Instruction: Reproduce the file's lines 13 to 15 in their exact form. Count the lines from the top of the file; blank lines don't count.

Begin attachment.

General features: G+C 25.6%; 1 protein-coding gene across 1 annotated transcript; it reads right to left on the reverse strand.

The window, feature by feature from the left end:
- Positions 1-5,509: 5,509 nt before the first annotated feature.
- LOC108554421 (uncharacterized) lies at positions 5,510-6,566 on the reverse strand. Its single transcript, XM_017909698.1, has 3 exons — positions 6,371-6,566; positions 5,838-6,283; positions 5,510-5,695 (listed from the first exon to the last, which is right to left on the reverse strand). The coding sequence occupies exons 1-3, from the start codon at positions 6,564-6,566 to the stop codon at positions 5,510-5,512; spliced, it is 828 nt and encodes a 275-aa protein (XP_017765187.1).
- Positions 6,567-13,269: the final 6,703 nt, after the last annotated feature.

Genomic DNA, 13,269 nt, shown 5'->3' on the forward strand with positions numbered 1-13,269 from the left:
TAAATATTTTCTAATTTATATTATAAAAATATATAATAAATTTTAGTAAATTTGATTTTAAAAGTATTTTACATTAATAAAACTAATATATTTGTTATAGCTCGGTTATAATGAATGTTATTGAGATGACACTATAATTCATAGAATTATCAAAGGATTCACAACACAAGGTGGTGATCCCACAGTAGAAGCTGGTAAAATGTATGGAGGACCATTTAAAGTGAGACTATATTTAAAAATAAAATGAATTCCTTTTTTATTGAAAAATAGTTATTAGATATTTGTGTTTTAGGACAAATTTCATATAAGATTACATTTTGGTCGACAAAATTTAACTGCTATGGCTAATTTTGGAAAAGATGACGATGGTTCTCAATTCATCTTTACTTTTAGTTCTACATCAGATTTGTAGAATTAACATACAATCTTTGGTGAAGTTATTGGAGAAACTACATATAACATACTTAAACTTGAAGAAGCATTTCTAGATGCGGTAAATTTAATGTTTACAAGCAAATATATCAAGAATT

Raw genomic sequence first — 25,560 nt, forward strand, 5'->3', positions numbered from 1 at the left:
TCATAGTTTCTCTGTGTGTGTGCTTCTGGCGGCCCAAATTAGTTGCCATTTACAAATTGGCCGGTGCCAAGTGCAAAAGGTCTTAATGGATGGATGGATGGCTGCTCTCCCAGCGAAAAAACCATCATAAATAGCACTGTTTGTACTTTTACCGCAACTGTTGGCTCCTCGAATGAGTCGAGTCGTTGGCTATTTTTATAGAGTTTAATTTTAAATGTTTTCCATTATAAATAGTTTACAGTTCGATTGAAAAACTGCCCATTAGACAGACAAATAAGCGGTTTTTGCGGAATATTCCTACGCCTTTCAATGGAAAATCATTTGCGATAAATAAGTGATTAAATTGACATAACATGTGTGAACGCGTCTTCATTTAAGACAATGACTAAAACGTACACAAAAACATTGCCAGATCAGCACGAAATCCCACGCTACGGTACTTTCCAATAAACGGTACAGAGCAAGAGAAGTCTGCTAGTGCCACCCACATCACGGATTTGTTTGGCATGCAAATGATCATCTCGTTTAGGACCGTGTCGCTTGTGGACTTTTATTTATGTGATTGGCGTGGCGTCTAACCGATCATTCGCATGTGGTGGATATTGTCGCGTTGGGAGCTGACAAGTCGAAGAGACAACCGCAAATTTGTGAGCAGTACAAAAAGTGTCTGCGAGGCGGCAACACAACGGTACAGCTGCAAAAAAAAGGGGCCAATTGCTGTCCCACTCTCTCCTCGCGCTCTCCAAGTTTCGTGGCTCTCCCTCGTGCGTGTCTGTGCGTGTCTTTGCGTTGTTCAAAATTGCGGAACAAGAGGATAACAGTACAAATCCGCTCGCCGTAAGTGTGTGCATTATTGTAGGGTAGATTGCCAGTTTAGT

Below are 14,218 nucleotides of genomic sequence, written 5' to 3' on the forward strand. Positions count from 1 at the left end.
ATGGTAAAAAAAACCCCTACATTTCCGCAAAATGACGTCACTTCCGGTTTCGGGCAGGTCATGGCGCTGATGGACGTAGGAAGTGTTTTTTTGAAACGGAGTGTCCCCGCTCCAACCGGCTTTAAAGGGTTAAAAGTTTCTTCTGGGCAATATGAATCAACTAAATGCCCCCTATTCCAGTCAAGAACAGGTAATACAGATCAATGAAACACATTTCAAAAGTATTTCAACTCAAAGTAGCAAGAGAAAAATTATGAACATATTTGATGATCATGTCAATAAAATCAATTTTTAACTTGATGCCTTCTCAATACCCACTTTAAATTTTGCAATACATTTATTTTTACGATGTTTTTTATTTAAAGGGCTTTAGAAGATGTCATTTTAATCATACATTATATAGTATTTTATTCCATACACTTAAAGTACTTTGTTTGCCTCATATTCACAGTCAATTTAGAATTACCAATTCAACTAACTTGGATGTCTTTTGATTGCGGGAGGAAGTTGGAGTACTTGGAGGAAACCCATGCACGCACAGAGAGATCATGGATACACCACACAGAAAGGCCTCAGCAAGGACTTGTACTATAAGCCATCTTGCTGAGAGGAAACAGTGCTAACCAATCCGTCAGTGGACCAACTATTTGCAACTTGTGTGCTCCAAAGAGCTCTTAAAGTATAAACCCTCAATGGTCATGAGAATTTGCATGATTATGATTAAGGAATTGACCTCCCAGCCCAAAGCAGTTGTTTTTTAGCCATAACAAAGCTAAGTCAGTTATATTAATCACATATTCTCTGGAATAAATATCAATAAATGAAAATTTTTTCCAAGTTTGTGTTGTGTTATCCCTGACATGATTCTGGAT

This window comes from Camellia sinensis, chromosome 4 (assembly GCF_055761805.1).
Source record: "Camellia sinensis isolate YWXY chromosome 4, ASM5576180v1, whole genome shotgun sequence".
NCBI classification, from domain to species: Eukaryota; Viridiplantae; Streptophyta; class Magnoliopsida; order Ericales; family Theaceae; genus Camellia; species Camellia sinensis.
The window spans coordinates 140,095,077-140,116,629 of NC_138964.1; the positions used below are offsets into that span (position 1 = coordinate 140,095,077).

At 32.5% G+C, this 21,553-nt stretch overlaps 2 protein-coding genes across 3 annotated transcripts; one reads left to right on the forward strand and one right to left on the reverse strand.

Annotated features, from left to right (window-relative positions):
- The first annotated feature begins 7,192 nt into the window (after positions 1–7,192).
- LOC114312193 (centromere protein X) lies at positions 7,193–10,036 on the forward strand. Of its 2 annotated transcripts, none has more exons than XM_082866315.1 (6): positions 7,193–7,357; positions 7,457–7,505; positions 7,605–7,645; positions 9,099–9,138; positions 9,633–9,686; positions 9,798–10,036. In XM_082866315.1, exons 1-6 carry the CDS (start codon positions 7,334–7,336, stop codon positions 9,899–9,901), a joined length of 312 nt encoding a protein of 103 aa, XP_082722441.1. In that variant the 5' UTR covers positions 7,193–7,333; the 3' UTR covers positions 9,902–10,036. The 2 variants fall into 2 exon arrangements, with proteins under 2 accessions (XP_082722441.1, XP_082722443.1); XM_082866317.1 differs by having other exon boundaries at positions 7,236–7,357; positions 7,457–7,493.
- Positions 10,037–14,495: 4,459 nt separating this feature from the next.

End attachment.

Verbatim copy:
Source record: "Camellia sinensis isolate YWXY chromosome 4, ASM5576180v1, whole genome shotgun sequence".
NCBI classification, from domain to species: Eukaryota; Viridiplantae; Streptophyta; class Magnoliopsida; order Ericales; family Theaceae; genus Camellia; species Camellia sinensis.
The window spans coordinates 140,095,077-140,116,629 of NC_138964.1; the positions used below are offsets into that span (position 1 = coordinate 140,095,077).